Type.InvokeMember bug – a small Rotor debugging exercise

I figured I’d go exploring through the Rotor debugger today – we had a bug come in for Type.InvokeMember() where we throw a System.IndexOutOfRangeException unexpectedly. If you’re trying to invoke a method on a class which has an overload that takes “params” args, chances are you’ll run in to it. To firm this up, take a look at the C# file – you’ll notice a params string[] args, and a string arg1, string arg2. What happens if we try to call the method with two arguments?


using System;

using System.Reflection;


public class MainClass


    public static void Main(string[] args)


            typeof(MainClass).InvokeMember(“MyMethod”, System.Reflection.BindingFlags.Public | System.Reflection.BindingFlags.Static | System.Reflection.BindingFlags.InvokeMethod, null, null, new object[] { “test”, “me” });




      public static void MyMethod(params string[] args)


            foreach (string s in args)




      public static void MyMethod(string arg1, string arg2)







As it turns out, C# will just call MyMethod(string arg1, string arg2). However, Type.InvokeMember behaves differently. We get an exception:


C:\repro>clix invokememberbug.exe


Unhandled Exception: System.IndexOutOfRangeException: Index was outside the bounds of the array.

   at System.DefaultBinder.FindMostSpecific(ParameterInfo[] p1, Int32[] paramOrder1, ParameterInfo[] p2, Int32[] paramOrder2, Type[] types, Object[] args)

   at System.DefaultBinder.FindMostSpecificMethod(MethodBase m1, Int32[] paramOrder1, MethodBase m2, Int32[] paramOrder2, Type[] types, Object[] args)

   at System.DefaultBinder.BindToMethod(BindingFlags bindingAttr, MethodBase[] match, Object[]& args, ParameterModifier[] modifiers, CultureInfo cultureInfo, String[] names, Object& state)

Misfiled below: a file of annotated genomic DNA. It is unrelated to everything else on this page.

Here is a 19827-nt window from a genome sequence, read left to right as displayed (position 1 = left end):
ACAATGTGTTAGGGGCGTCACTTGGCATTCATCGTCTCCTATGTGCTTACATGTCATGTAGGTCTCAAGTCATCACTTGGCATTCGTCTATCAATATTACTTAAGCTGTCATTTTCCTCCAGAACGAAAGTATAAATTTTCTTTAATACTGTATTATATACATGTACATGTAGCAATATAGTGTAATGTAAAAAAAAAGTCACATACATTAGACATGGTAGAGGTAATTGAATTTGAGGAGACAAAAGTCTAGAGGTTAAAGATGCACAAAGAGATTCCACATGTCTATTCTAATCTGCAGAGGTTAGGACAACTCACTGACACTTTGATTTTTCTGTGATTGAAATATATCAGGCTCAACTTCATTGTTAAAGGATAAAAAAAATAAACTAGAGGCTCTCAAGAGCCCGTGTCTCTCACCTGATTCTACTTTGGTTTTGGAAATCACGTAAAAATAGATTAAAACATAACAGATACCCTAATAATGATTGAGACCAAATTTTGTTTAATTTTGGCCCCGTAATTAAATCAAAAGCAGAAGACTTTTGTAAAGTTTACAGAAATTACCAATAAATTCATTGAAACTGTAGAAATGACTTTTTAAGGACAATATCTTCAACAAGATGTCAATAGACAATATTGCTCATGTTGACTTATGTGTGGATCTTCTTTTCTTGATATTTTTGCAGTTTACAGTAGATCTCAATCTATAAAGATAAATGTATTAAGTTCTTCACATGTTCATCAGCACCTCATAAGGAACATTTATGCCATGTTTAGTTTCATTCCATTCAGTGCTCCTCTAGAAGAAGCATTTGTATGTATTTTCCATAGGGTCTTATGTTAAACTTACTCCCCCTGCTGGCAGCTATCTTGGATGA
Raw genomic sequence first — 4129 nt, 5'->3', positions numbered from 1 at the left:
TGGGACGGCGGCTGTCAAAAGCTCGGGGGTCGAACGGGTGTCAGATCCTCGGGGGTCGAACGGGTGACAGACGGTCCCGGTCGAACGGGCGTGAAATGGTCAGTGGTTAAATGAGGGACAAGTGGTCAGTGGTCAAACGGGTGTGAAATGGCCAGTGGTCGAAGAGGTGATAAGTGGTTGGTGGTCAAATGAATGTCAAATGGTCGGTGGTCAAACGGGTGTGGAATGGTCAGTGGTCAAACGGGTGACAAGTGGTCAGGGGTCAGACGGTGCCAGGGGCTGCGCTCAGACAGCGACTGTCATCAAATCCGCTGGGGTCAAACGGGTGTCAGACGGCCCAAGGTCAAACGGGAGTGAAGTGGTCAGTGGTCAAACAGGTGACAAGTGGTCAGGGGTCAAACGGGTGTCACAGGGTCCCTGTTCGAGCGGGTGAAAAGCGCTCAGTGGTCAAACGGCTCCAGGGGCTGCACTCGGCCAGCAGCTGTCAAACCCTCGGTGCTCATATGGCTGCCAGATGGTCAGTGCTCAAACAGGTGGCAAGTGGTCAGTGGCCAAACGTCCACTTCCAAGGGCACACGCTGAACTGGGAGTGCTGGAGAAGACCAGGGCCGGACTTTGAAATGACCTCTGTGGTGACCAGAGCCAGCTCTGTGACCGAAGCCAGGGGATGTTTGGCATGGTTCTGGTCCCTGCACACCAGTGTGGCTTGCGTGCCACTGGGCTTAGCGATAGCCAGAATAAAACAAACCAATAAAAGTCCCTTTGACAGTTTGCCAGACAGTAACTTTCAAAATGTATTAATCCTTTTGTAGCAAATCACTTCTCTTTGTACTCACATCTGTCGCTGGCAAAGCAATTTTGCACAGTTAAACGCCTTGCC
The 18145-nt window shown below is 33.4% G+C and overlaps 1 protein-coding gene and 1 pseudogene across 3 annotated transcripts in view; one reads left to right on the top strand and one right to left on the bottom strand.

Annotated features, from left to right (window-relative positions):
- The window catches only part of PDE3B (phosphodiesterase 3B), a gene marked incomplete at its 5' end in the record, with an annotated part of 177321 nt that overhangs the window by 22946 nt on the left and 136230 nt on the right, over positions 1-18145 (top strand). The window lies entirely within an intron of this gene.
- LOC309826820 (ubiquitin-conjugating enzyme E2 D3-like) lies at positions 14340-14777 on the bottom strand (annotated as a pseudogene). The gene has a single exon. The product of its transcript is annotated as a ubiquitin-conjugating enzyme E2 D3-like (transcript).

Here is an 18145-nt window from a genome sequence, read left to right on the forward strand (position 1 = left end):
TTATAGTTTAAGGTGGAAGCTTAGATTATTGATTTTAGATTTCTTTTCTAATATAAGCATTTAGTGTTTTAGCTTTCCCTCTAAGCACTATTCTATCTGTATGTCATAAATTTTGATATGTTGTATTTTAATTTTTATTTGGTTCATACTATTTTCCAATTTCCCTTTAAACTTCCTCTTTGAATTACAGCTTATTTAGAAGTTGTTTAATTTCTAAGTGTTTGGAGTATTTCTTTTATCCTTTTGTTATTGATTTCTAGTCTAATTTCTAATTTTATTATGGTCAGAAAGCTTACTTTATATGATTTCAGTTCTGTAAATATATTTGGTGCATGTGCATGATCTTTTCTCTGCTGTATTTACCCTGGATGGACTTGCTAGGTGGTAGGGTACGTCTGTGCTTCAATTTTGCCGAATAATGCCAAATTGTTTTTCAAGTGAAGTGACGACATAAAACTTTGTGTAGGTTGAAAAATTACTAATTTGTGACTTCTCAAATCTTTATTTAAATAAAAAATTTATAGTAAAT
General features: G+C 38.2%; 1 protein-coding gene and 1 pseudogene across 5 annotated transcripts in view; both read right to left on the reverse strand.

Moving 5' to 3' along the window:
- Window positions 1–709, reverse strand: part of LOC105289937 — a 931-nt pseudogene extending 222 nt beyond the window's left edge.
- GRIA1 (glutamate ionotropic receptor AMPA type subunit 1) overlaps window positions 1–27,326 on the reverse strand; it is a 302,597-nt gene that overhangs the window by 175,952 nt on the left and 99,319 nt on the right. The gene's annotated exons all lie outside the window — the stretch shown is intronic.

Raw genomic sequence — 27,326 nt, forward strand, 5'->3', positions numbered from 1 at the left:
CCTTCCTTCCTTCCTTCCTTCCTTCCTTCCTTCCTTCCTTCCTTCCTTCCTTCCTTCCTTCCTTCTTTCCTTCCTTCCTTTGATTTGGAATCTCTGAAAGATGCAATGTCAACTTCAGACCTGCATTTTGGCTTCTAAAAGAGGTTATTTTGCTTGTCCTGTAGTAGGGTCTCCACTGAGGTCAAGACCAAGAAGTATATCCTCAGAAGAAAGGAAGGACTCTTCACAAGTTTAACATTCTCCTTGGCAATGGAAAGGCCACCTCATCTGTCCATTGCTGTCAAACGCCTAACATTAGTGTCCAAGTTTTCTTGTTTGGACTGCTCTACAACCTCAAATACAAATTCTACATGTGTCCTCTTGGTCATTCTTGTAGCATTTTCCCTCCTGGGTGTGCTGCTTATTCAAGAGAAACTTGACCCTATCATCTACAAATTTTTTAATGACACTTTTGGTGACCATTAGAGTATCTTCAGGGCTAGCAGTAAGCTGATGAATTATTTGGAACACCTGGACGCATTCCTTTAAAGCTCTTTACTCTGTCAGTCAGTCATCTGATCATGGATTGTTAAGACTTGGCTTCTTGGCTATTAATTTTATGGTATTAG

at System.RuntimeType.InvokeMember(String name, BindingFlags invokeAttr, Binder binder, Object target, Object[] args, ParameterModifier[] modifiers, CultureInfo culture, String[] namedParameters)

   at System.Type.InvokeMember(String name, BindingFlags invokeAttr, Binder binder, Object target, Object[] args)

   at MainClass.Main(String[] args) in C:\repro\invokememberbug.cs:line 8


IndexOutOfRangeException? That can’t be right. Either it hit the correct method (it’s up for debate which method it should hit), or throw an AmbigousMatchException, like usual. Our preference is for AmbigousMatchException.


Well, the object of the blog post is to prove it’s a bug, and not bad client code: lets cook this up in cordbg. We end up throwing the exception here:


C:\repro>cordbg clix invokememberbug.exe

Microsoft (R) Shared Source CLI Test Debugger Shell Version 1.0.0003.0

Copyright (C) Microsoft Corporation 1998-2002. All rights reserved.


(cordbg) run clix invokememberbug.exe

(cordbg) g



671:            private static int FindMostSpecific(ParameterInfo[] p1, int[] paramOrder1,

672:                                             ParameterInfo[] p2, int[] paramOrder2,

673:                                             Type[] types, Object[] args)

674:            {

679:                 if (args != null && args[i] == Type.Missing)

680:                     continue;

681:                            Type c1 = p1[paramOrder1[i]].ParameterType;

682:*                           Type c2 = p2[paramOrder2[i]].ParameterType;



Lets check the length and the index:


(cordbg) print p1

p1=(0x00b77e70) array with dims=[2]

  p1[0] = (0x00b77b20) <System.Reflection.ParameterInfo>

  p1[1] = (0x00b77b88) <System.Reflection.ParameterInfo>

(cordbg) print p2

p2=(0x00b77e88) array with dims=[1]

  p2[0] = (0x00b77c70) <System.Reflection.ParameterInfo>

(cordbg) print i


(cordbg) print paramOrder1[1]


(cordbg) print paramOrder2[1]


(cordbg) print p2[1]

Array index out of range.

Variable unavailable, or not valid


As it turns out, indexing into p2[1] is takes you out of range of the array – there’s our bug. Okay, so we have a bug in the default binder – this is great, my client code should work, it’s the binder that blew up – we’ve found our bug. But why?